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The Reinventor

Last Sunday, when Jitin Prasada realised that he was going to be the youngest member in the Council of Ministers, his first thoughts were of his father. Today, the new minister of state for steel says that he “always knew” he’d be in politics. Sushmita Bose tells us more about the MP.
Hindustan Times | By Saturday Profile | Sushmita Bose
UPDATED ON APR 12, 2008 02:03 AM IST

Last Sunday, when Jitin Prasada realised that he was going to be the youngest member in the Council of Ministers, his first thoughts were of his father. “He had been a politician for so many years — but he had never become a minister. I have now.” At age 34. (Though, of course, as political secretary to Rajiv Gandhi and then PV Narasimha Rao, the senior Prasada was more powerful than most ministers.)

And then Jitin wished that Jitendra Prasada had been around “to see this for himself”. “He’d have been very happy.”

Today, the new minister of state for steel says that he “always knew” he’d be in politics — while he was at Doon School, at Sri Ram College of Commerce, and even while he pursued a management degree at the International Management Institute, New Delhi. “I grew up in a political family, my dad’s friends were all politicians.” So even though, in the 1990s, in post-liberalised India, he worked for DSP Merrill Lynch in Bombay and BPL Net in New Delhi, it was only a matter of time before he found his “true calling”.

He quit his “corporate career” when he was 27, right after his father passed away at the beginning of 2001. Jitendra Prasada’s constituency, Shahjahanpur in Uttar Pradesh, had to be won back. Jitin’s mother — Kanta Prasada — contested the by-election in May that year.

As it turned out, the sympathy wave was not enough, and Kanta Prasada lost the seat to the Samajwadi Party. “It was a huge, huge setback,” Jitin remembers. “Our people had voted us out.”

He couldn’t go back to his corporate career, he decided. “That was over. Decisively.” He had to return to Shahjahanpur and keep the family tradition alive. “But I had to reinvent myself.”

He did, he says, a post-mortem of what had gone wrong. The feedback he got — from his people — was that “there was no first-hand interaction… we [his family] had, without realising it, distanced ourselves from the grassroots.” He decided to spend most of his time in the family’s erstwhile constituency — and his real home (“There was always a family connect — not so much a political one — because we belonged to Shahjahanpur, we were farmers who tilled the same land the others did”). But he was, in his own words, “very vulnerable”: “I had no clue if I was doing things the right way.”

The next year, in 2002, he was appointed the general secretary of the Youth Congress. That, says Jitin, was probably the turning point in his life. Not just because it was, in a way, his formal induction into politics, but also because “Sonia Gandhi brought me back from nowhere”.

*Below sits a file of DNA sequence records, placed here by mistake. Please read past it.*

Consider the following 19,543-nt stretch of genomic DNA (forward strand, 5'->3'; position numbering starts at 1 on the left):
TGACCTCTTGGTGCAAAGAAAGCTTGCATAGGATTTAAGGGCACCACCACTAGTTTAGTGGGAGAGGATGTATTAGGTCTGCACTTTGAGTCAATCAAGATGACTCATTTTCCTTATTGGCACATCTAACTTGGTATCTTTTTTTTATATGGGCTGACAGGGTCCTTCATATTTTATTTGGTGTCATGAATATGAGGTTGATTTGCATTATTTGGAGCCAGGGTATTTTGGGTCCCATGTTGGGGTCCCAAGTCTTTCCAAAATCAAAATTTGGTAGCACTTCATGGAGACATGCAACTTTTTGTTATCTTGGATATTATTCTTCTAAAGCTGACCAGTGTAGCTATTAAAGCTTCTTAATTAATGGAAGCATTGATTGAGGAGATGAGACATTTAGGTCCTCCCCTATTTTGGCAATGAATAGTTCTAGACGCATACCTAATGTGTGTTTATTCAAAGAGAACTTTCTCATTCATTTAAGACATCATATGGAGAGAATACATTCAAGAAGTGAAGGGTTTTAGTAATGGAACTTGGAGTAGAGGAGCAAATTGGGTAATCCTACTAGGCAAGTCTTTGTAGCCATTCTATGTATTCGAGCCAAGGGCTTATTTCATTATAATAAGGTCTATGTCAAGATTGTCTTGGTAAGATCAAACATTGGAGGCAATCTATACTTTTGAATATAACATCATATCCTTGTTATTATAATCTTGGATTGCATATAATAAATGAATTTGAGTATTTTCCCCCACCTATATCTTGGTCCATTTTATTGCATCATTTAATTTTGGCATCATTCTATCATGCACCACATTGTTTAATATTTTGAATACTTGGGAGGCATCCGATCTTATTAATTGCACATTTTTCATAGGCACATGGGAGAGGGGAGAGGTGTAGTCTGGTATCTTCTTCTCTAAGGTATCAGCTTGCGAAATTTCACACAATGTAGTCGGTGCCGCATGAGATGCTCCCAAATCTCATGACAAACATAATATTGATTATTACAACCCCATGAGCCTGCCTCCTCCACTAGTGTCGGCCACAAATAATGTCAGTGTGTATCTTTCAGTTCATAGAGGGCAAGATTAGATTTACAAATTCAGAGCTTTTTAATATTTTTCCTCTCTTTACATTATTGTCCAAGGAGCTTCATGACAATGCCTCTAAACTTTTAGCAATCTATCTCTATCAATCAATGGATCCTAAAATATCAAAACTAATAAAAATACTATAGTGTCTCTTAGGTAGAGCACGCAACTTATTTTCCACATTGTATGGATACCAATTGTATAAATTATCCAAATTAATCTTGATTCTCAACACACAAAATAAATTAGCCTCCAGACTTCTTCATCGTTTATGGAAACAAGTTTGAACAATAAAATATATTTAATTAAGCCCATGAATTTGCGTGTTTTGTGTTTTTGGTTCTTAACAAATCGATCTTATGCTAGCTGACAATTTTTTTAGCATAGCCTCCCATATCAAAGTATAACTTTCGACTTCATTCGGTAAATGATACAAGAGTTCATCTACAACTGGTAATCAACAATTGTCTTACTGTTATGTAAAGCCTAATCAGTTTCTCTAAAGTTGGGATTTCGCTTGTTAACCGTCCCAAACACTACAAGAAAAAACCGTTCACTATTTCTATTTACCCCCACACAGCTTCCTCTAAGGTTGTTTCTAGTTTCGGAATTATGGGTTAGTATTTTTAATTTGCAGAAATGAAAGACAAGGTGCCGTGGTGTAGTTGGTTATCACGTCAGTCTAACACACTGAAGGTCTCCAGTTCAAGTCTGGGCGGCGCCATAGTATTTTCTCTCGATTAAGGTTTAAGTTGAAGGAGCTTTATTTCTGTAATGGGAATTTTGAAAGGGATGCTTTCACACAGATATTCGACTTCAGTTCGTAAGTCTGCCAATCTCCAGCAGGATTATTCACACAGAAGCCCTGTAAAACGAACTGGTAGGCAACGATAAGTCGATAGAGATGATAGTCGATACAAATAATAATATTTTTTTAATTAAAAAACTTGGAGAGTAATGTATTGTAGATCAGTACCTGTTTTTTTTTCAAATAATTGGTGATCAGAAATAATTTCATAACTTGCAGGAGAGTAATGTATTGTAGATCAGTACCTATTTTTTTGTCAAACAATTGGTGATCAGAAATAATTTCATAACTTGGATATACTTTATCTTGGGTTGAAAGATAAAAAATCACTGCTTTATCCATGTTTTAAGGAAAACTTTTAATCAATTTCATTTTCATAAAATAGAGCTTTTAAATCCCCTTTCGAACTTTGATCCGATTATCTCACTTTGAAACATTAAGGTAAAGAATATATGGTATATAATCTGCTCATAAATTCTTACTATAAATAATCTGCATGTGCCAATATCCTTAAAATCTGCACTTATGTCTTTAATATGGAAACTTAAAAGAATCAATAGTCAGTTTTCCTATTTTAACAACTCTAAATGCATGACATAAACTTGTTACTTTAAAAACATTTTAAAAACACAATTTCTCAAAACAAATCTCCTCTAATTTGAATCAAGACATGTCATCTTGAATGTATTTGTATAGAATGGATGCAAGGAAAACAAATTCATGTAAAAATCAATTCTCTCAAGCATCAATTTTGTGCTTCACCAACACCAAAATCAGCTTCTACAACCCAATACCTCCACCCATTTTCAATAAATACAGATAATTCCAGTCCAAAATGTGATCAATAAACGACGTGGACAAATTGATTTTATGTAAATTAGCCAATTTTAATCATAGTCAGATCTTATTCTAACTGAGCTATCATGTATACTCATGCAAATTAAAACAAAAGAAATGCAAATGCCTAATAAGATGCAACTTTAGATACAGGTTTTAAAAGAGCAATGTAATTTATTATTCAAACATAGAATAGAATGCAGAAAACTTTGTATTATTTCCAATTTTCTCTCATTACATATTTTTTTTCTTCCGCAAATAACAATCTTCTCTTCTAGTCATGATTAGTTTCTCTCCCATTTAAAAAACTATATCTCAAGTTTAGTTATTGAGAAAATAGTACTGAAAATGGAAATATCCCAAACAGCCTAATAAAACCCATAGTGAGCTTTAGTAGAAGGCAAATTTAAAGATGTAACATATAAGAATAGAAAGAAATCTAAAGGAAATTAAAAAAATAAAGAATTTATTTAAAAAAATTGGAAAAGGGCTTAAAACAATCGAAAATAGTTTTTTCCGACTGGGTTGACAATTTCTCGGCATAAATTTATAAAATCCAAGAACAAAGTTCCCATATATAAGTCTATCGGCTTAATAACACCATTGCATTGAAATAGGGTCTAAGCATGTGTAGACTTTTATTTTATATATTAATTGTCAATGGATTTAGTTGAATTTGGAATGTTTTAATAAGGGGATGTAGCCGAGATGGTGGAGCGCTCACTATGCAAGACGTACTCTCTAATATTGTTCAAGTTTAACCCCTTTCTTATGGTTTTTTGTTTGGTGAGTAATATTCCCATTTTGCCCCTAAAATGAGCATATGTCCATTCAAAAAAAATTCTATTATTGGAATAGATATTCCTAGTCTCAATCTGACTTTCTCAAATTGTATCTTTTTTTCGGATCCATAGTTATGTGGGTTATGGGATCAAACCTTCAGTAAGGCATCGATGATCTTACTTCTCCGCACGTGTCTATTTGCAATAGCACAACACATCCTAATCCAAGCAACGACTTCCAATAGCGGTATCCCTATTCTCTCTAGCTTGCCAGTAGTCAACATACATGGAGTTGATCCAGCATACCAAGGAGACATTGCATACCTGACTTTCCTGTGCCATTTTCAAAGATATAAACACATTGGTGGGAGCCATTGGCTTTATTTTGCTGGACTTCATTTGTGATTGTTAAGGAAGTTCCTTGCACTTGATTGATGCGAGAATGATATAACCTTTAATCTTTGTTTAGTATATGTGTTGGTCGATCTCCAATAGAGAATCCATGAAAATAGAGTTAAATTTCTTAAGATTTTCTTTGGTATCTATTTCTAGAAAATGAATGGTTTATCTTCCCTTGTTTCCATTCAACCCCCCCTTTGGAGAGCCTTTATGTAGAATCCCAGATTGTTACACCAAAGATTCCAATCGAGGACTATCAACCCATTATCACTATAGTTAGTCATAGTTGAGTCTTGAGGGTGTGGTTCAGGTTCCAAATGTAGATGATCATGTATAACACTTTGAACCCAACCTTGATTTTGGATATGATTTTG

Moving up the value chain

Over the next two years, Jitin set about doing more of what he had already been doing: putting his house in order in the run up to the next general election. He contested from Shahjahanpur in 2004, and won by an overwhelming mandate, a victory margin of more than 80,000 votes in a state where the Congress itself fared badly.

“I had been able to restore my people’s faith in me… I’ll always be grateful to Rahul (Gandhi) for campaigning on my behalf — it sent out the right message: that I was being taken seriously by my party.”

His new assignment — the ministership — is an extension of that article of faith. “It’s my turn to live up to Sonia-ji’s expectations.”

The MBA graduate is already talking strategy when it comes to his portfolio. Two things are of primary concern, he points out: one, capacity expansion in the steel sector, ensuring enough supply; and, two, steady procurement of raw materials for the sector, most of which — like oil and coking coal — are imported. Bottom line: steel prices have to be reined in — for a very aam junta reason. “Steel touches the life of the common man in India: he’s the end user, we have to keep prices competitive.”

Jitin’s paternal great-grandmother, Purnima Devi, was Nobel laureate Rabindranath Tagore’s niece. “Even if I had inherited any artistic — or literary — leanings, I have no time to pursue them now,” he laughs. He used to be a film buff and enjoyed trekking. All that’s in the past. “I want to be a full-time politician… but yes, whenever I have some spare time, I hang out with my friends.”

When he says that, you realise Jitin speaks the lingo of a new — and young — India (although ‘the agriculturist from UP’ will probably tell you that most of India still lives in the villages, where rozi roti, not ‘hanging out’, is top of the mind).

Will more young Indians actively engage in the political process? “That will happen,” he promises. “Too many negative aspects of politics have been highlighted — but change is on its way.” Rahul Gandhi’s entry into the fray, he suggests, is a symbol of hope and change. “It’s a commitment to empowering the youth. Things can only get better.”

Jitin now has his eyes trained on next year’s general election. Post-delimitation, Shahjahanpur will be out of bounds for him (it has been reserved for the SC quota). “I’ll have to find a new constituency — and I’ll be back.”

His youthful confidence in the Great Indian Political System, he hurries to add, does not stem from strategy. “Electoral politics is not about managing from the top; it comes straight from the heart. You have to live the lives of your voters — nothing else will work.”

But as Jitin Prasada gets ready to manage the challenges faced by industry and the marketplace in an economy that is “growing too fast”, he concedes he’ll require nerves of steel.

He’s certainly in the right ministry for that.

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